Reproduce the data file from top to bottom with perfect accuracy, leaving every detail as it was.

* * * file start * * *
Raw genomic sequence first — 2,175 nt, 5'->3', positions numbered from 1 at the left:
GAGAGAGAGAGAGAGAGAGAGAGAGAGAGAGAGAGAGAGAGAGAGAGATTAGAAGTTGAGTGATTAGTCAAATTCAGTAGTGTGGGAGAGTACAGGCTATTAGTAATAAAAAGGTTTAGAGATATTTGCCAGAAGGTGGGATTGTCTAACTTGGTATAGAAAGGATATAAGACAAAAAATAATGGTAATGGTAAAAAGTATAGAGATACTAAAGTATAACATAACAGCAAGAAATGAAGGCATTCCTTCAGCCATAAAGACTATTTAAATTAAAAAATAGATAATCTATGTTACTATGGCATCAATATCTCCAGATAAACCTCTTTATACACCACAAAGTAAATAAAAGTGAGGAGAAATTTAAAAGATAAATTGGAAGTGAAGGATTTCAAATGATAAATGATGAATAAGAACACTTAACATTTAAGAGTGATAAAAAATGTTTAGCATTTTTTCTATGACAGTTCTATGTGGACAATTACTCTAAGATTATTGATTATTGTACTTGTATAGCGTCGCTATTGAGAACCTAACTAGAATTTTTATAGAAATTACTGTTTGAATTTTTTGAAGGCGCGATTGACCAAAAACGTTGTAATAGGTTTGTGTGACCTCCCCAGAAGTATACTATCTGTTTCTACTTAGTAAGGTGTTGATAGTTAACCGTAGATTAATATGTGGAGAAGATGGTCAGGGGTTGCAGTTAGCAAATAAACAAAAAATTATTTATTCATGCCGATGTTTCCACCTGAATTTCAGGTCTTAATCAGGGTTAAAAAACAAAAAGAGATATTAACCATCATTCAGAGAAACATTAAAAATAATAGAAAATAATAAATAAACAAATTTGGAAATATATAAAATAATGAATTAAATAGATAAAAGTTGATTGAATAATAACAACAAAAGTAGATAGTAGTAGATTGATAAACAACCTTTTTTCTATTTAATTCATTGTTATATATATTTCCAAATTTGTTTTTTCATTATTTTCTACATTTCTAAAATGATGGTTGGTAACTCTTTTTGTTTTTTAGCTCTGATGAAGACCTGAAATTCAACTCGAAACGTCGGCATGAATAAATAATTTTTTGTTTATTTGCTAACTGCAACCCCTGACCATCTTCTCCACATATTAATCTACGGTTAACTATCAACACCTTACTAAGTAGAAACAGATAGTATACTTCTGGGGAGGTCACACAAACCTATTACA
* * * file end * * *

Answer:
Raw genomic sequence first — 2,175 nt, 5'->3', positions numbered from 1 at the left:
GAGAGAGAGAGAGAGAGAGAGAGAGAGAGAGAGAGAGAGAGAGAGAGATTAGAAGTTGAGTGATTAGTCAAATTCAGTAGTGTGGGAGAGTACAGGCTATTAGTAATAAAAAGGTTTAGAGATATTTGCCAGAAGGTGGGATTGTCTAACTTGGTATAGAAAGGATATAAGACAAAAAATAATGGTAATGGTAAAAAGTATAGAGATACTAAAGTATAACATAACAGCAAGAAATGAAGGCATTCCTTCAGCCATAAAGACTATTTAAATTAAAAAATAGATAATCTATGTTACTATGGCATCAATATCTCCAGATAAACCTCTTTATACACCACAAAGTAAATAAAAGTGAGGAGAAATTTAAAAGATAAATTGGAAGTGAAGGATTTCAAATGATAAATGATGAATAAGAACACTTAACATTTAAGAGTGATAAAAAATGTTTAGCATTTTTTCTATGACAGTTCTATGTGGACAATTACTCTAAGATTATTGATTATTGTACTTGTATAGCGTCGCTATTGAGAACCTAACTAGAATTTTTATAGAAATTACTGTTTGAATTTTTTGAAGGCGCGATTGACCAAAAACGTTGTAATAGGTTTGTGTGACCTCCCCAGAAGTATACTATCTGTTTCTACTTAGTAAGGTGTTGATAGTTAACCGTAGATTAATATGTGGAGAAGATGGTCAGGGGTTGCAGTTAGCAAATAAACAAAAAATTATTTATTCATGCCGATGTTTCCACCTGAATTTCAGGTCTTAATCAGGGTTAAAAAACAAAAAGAGATATTAACCATCATTCAGAGAAACATTAAAAATAATAGAAAATAATAAATAAACAAATTTGGAAATATATAAAATAATGAATTAAATAGATAAAAGTTGATTGAATAATAACAACAAAAGTAGATAGTAGTAGATTGATAAACAACCTTTTTTCTATTTAATTCATTGTTATATATATTTCCAAATTTGTTTTTTCATTATTTTCTACATTTCTAAAATGATGGTTGGTAACTCTTTTTGTTTTTTAGCTCTGATGAAGACCTGAAATTCAACTCGAAACGTCGGCATGAATAAATAATTTTTTGTTTATTTGCTAACTGCAACCCCTGACCATCTTCTCCACATATTAATCTACGGTTAACTATCAACACCTTACTAAGTAGAAACAGATAGTATACTTCTGGGGAGGTCACACAAACCTATTACA